I claim: 1. A disc brake assembly comprising a rotatable brake disc drivably associated with a vehicle wheel, a nonrotatable brake support, a friction element located in said non-rotatable brake support, and a thrust device associated with said friction element, said thrust device being circumferentially fixed and axially movable to apply pressure to said friction element in adirection at right angles to the plane of said disc to urge'said friction element to- Wards the disc, said friction element also being capable of independent circumferential movement relative to said thrust device as the result of the drag of the rotating disc, said brake assembly comprising a strut disposed obliquely to the plane of the disc in a plane transverse to the radial direction of the adjacent portion of the disc, said strut beingpositioned at one end to engage said friction element and at the other end in rolling engagement with a part of said non-rotatable brake support which is in- I spherical form.

clined obliquely to the plane of the disc in theopposite sense relative to the inclination of the strut, whereby the strut will progressively roll on said part during the wear life of the friction element to maintain at a constant value the angle which the strut makes with the plane of the disc. i

2. A disc brake assembly according to claim 1 wherein the end of the strut remote from the friction element is in the form of a toothed sector, the pitch circle of the teeth of the sector being struck from the pivotal centre of the end of the strut associated with the friction element, and said part of said brake support on which said sector rolls is a rack meshing with said sector;

3. A disc brake assembly according to claim 1 wherein the end of the strut remote from the friction element. is in the form of a sector having a smooth surface the profile of which'is in the form of an arc of a circle struck from the pivotal centre of the end of the-strut associated with the friction element, and said non-rotatable brake support has a substantially flat supporting'surface on which said smooth surface of said section is in rolling contact. i v

4. A disc brake assembly according to claim .1 wherein a second strut is provided, said second strut being associated at one end witth the trailing edge of the friction element and being disposed obliquely to the plane of the disc in the opposite direction to said first mentioned strut associated with the leading edge of said element; said second strut-being associated at its other end withthe non-rotatable support, whereby said second strut provides self-servo assisted braking during reverse rotation of the braking disc. p

5. A disc brake assembly accordingto claim 4 wherein two struts are associated with the leading edge of said friction element, for use in forward rotation of the brake disc. r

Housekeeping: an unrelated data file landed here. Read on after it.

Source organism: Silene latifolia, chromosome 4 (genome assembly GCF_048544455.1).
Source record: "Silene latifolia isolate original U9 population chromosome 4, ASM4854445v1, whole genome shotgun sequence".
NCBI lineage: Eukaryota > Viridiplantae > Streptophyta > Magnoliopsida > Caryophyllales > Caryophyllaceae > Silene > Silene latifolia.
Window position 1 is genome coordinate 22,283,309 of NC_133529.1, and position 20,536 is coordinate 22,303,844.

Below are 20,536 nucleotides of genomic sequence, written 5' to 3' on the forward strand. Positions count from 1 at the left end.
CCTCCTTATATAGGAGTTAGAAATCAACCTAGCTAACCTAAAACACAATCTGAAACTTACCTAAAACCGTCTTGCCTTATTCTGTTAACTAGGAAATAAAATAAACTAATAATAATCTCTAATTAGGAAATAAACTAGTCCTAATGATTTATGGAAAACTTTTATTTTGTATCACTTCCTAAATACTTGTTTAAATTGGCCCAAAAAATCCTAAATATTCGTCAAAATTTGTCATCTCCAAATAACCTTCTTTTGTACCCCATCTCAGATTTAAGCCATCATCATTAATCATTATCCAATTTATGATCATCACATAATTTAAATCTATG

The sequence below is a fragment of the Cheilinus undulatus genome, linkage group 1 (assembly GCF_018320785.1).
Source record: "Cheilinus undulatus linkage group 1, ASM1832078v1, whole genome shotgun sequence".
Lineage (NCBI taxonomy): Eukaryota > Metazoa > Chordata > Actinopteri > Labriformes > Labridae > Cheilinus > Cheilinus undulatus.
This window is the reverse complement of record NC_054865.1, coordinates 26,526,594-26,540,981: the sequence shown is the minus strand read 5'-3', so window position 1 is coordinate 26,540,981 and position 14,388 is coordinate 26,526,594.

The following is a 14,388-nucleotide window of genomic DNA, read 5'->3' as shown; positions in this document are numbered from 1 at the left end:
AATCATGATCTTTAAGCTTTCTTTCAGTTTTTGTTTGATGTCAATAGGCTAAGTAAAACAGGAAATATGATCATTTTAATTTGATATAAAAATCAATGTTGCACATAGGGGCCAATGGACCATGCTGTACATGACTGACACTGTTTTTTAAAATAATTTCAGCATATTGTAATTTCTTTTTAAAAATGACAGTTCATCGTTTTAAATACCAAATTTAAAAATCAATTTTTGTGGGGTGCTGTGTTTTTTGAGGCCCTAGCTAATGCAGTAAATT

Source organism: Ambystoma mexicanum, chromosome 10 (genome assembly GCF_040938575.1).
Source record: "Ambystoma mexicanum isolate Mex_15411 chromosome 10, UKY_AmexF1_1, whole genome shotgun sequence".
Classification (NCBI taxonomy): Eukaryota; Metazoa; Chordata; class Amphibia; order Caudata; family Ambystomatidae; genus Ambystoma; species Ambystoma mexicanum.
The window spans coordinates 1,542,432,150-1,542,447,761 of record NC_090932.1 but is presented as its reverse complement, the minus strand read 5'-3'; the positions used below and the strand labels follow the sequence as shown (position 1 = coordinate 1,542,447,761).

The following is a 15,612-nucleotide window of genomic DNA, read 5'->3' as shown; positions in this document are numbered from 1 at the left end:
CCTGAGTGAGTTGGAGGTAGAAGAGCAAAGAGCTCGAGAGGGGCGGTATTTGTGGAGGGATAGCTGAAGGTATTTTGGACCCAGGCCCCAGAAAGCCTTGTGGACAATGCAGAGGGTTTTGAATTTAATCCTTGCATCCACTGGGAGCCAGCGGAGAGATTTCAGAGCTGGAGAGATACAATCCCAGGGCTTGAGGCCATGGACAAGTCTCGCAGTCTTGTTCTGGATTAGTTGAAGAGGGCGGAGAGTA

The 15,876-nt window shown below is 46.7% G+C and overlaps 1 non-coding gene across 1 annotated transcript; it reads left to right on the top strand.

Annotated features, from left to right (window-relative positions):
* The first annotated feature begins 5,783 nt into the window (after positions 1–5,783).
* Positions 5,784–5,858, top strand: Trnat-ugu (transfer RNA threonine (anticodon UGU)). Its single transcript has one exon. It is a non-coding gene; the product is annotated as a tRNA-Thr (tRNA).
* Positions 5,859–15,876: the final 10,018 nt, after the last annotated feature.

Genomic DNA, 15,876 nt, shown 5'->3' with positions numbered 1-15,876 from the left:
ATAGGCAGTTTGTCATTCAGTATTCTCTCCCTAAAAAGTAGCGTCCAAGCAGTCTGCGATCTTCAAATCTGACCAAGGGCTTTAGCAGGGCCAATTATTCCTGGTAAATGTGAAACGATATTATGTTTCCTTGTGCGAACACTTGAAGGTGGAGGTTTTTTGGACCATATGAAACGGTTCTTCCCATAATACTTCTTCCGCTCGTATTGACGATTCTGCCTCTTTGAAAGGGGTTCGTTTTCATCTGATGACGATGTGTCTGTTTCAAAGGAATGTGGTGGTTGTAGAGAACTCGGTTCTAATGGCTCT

T 6. A disc brake according to claim 5 wherein the end of said second strut associated with the friction element is arranged between those of the forward struts along the mid-line of the friction element.

V 7. A disc brake according to claim 5 wherein two struts are provided for use during reverse rotation of the brake disc..

8. A disc brake according to claim 1 wherein the end of the strut associated with the friction element is of 9. A disc brake assembly according to claim 1 wherein the end of the strut associated'with the friction element is seated in a recess formed in a friction pad carrier.

References Cited by the Examiner UNITED STATES PATENTS EUGENE G. BOTZ, Primary Examiner.

ARTHUR L. LA POINT, Examiner.

Patent Citations
Cited PatentFiling datePublication dateApplicantTitle
US2256725 *Jun 5, 1939Sep 23, 1941Gen Motors CorpDisk brake
US2655230 *Jul 3, 1951Oct 13, 1953Budd CoDisk brake mechanism
US2849088 *Feb 4, 1955Aug 26, 1958Bendix Aviat CorpBrake actuator
GB788841A * Title not available
Referenced by
Citing PatentFiling datePublication dateApplicantTitle
US3335821 *Jun 27, 1966Aug 15, 1967Glenn B ShewSelf-energizing disc brake assembly
US3376955 *Dec 29, 1965Apr 9, 1968Daimler Benz AgMounting means for brake block and actuating piston
US4287968 *Oct 16, 1979Sep 8, 1981Sab Industri AbDevice at a brake actuator
US7172056 *May 26, 2004Feb 6, 2007Robert Bosch GmbhFriction brake with mechanical self-boosting and method for its actuation
US20040238294 *May 26, 2004Dec 2, 2004Dietmar BaumannFriction brake with mechanical self-boosting and method for its actuation
US20070151815 *Nov 17, 2004Jul 5, 2007Dietmar BaumannSelf-boosting electromechanical friction brake
US20080164105 *Jul 1, 2004Jul 10, 2008Dietmar BaumannElectromechanical Disk Brake With Self-Boosting
WO2005064195A1 *Nov 17, 2004Jul 14, 2005Robert Bosch GmbhSelf-boosting electromechanical friction brake
Classifications
U.S. Classification188/72.2
International ClassificationF16D65/14, F16D55/46
Cooperative ClassificationF16D55/46, F16D2127/10
European ClassificationF16D55/46